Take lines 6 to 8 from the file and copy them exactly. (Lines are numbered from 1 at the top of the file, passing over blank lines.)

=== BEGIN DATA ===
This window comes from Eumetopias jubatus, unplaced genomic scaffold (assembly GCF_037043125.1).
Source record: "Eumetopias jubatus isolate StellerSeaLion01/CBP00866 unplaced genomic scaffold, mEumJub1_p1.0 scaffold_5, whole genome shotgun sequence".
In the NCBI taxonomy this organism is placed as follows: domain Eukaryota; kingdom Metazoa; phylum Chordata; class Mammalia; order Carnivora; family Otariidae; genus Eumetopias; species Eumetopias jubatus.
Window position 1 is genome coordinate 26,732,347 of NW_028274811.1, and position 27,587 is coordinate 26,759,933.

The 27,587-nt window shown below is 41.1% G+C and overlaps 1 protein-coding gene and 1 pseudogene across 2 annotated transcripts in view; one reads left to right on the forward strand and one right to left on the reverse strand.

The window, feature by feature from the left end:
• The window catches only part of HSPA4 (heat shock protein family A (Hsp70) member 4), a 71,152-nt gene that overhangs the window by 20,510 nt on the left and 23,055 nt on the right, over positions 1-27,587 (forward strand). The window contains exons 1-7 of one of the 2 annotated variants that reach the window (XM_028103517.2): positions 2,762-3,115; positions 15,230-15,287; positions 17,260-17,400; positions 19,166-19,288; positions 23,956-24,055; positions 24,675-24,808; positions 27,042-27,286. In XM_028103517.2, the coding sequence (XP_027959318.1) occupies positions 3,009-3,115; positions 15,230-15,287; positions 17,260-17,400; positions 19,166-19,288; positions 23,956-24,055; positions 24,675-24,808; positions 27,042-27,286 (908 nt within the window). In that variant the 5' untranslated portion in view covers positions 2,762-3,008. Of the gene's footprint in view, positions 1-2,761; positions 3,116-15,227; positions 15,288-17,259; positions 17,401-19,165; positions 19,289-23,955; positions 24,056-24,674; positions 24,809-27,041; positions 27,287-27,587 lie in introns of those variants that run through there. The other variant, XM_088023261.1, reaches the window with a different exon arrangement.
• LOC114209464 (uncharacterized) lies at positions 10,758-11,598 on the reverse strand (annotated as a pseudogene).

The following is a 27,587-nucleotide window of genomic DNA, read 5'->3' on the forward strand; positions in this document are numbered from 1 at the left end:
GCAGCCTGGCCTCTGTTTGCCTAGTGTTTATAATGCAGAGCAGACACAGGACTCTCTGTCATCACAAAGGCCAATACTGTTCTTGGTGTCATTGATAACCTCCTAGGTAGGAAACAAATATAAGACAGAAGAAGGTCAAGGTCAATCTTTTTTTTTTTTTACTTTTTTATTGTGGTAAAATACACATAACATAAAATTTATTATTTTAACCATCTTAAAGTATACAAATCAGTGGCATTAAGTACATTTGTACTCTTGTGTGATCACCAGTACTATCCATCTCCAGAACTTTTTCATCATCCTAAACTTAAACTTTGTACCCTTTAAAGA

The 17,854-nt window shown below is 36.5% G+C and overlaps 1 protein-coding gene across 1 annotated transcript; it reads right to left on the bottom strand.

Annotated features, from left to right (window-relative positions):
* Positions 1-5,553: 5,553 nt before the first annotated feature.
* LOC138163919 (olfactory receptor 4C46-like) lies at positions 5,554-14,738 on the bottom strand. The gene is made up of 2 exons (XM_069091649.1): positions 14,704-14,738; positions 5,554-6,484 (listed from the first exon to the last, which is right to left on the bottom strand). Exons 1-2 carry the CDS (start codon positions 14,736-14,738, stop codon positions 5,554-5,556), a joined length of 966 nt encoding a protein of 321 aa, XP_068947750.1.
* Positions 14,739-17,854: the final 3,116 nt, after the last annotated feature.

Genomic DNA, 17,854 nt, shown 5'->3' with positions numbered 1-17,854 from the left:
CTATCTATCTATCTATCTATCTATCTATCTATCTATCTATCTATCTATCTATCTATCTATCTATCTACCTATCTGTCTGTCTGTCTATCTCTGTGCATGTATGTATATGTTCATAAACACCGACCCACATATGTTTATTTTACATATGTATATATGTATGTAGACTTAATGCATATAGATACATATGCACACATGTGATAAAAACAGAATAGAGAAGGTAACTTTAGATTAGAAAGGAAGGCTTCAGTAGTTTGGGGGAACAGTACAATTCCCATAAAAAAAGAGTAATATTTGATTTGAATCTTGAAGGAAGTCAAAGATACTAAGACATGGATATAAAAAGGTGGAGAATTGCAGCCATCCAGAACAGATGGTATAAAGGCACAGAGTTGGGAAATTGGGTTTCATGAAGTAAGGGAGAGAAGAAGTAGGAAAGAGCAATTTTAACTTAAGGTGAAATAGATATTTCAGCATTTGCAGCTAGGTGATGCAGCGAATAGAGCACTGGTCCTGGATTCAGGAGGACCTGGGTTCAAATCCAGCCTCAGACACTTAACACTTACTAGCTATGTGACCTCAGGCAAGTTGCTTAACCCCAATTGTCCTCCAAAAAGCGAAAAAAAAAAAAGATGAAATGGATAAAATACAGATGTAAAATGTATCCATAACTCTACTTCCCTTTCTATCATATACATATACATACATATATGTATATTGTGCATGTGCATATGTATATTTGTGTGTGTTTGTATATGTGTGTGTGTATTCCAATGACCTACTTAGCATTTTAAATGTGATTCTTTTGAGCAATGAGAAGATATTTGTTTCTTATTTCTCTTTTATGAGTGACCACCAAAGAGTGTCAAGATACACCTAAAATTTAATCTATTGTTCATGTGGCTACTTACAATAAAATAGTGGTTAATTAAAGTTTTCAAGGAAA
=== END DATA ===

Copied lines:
The window, feature by feature from the left end:
• The window catches only part of HSPA4 (heat shock protein family A (Hsp70) member 4), a 71,152-nt gene that overhangs the window by 20,510 nt on the left and 23,055 nt on the right, over positions 1-27,587 (forward strand). The window contains exons 1-7 of one of the 2 annotated variants that reach the window (XM_028103517.2): positions 2,762-3,115; positions 15,230-15,287; positions 17,260-17,400; positions 19,166-19,288; positions 23,956-24,055; positions 24,675-24,808; positions 27,042-27,286. In XM_028103517.2, the coding sequence (XP_027959318.1) occupies positions 3,009-3,115; positions 15,230-15,287; positions 17,260-17,400; positions 19,166-19,288; positions 23,956-24,055; positions 24,675-24,808; positions 27,042-27,286 (908 nt within the window). In that variant the 5' untranslated portion in view covers positions 2,762-3,008. Of the gene's footprint in view, positions 1-2,761; positions 3,116-15,227; positions 15,288-17,259; positions 17,401-19,165; positions 19,289-23,955; positions 24,056-24,674; positions 24,809-27,041; positions 27,287-27,587 lie in introns of those variants that run through there. The other variant, XM_088023261.1, reaches the window with a different exon arrangement.
• LOC114209464 (uncharacterized) lies at positions 10,758-11,598 on the reverse strand (annotated as a pseudogene).